... enthusiastically, "it will be the greatest football match that ever was played;" but an old burgher, with his left hand in a sling, bound up in dirty-looking bandages, interposed: "No; the only game we like to play now is the one with cannon-balls." No; these dour, stolid men take their fighting sadly and sternly; there is none of the "frolic welcome" with which our Irish Tommies, for instance, enjoy their fighting or endure the waiting for it. When I was a prisoner in Pretoria they used to keep us ...
— Impressions of a War Correspondent • George Lynch

... old town, the county-seat of Loudoun, lies at the eastern base of Catoctin Mountain, 2-1/2 miles from the Potomac River at Balls Bluff, and 3-7/8 miles west of Goose Creek. It is in the northern part of the County, 40 miles northwest of Washington, 153 miles in a like direction from Richmond, the State capital, within a few miles of the picturesque Blue Ridge Mountains and the celebrated Valley of Virginia, 12 miles ...
— History and Comprehensive Description of Loudoun County, Virginia • James W. Head

... affair looked so threatening that the Viceroy had to get on horseback and ride amongst the crowd to calm the tumult. The people met him with a shower of stones, and he, fearing the prisoner would escape, called on his guards to fire upon him. Four balls pierced Antequera, who fell dying from his horse into the arms of two accompanying priests. Thus the most turbulent of all the Governors of Paraguay ceased troubling, and the executioner, after having cut off his head, exhibited it to the people from the scaffold, with the usual moral aphorism ...
— A Vanished Arcadia, • R. B. Cunninghame Graham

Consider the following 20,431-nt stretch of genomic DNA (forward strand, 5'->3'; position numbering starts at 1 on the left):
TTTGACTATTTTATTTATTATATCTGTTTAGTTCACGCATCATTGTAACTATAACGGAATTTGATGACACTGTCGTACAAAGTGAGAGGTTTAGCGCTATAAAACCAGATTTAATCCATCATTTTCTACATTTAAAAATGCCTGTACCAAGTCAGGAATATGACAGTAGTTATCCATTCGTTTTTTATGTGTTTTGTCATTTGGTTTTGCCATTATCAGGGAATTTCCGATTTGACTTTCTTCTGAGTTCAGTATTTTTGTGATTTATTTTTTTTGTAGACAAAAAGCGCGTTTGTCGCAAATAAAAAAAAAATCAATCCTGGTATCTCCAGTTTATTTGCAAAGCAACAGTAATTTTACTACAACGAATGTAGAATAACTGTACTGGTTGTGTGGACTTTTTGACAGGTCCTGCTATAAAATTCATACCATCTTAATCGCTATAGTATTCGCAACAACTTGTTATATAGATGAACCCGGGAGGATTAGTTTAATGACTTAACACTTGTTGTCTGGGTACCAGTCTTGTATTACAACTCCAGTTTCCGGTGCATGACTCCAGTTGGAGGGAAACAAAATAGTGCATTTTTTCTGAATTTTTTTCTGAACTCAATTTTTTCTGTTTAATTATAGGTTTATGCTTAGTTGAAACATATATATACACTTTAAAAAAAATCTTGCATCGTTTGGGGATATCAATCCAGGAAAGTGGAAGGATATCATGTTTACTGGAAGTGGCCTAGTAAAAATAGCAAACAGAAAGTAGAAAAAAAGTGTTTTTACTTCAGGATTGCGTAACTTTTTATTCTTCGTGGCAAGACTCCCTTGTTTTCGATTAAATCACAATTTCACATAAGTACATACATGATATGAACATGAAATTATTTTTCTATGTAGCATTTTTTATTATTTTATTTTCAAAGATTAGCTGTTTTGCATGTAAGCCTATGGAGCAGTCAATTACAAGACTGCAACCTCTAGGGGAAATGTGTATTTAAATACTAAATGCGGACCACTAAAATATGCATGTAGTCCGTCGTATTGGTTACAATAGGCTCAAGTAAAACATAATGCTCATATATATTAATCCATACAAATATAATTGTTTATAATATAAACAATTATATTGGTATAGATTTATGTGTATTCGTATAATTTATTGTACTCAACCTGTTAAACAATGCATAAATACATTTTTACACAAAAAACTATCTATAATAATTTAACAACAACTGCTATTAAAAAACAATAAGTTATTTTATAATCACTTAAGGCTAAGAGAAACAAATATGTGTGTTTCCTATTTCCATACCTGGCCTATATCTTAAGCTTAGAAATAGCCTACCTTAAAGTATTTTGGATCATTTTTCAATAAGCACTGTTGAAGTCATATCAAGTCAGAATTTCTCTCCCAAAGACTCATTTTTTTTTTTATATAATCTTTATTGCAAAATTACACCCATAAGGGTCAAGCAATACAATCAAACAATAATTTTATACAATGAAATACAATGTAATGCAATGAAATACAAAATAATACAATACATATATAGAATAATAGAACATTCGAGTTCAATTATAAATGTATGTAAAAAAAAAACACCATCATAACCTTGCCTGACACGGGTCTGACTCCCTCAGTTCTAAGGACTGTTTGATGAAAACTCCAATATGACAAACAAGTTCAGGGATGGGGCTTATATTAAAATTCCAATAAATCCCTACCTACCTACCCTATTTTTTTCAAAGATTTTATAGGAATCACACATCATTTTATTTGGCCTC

... whether to advance or retreat, a shower of arrows was discharged, several of which took effect, though not mortally. This wanton aggression roused the spirit of the sturdy Englishmen, and regardless of the efforts which Captain Standish made to restrain them, a volley of musket balls instantly replied to the challenge of the red men; and the wild cries that arose from the cemetery plainly told that they had not sped in vain. Even Rodolph Maitland was surprised out of his usual calm ...
— The Pilgrims of New England - A Tale Of The Early American Settlers • Mrs. J. B. Webb

... The whole year round the thorn has been hardening and sharpening. Spring comes: the thorn does not drop off, and it does not soften; there it is, as uncompromising as ever; but half-way up appear two brown furry balls, mere specks at first, that break at last—straight out of last year's thorn—into a blaze of ...
— Parables of the Cross • I. Lilias Trotter

... the little finger, it is of immense strength, being made of plaited hide. This beast was secured and butchered pretty much as in the former instance; the bolas had been thrown at the hind legs, but caught only one, round which the three thongs and balls were so tightly interlaced as to require some patience ...
— Voyage Of H.M.S. Rattlesnake, Vol. 2 (of 2) • John MacGillivray

... in reserve, were stationed about half a mile further off at the bottom of the protecting hill. They were completely screened from the fire by some buildings of the suburbs abutting upon the slope. Those in front were watching the cannon-balls which had struck the crest and were rolling as it were by mere force of gravitation down the hillside. Some jokes were made about football, when suddenly a smart and popular young officer - Fox, first lieutenant of one of the brigs - jumped out at one of these spent ...
— Tracks of a Rolling Stone • Henry J. Coke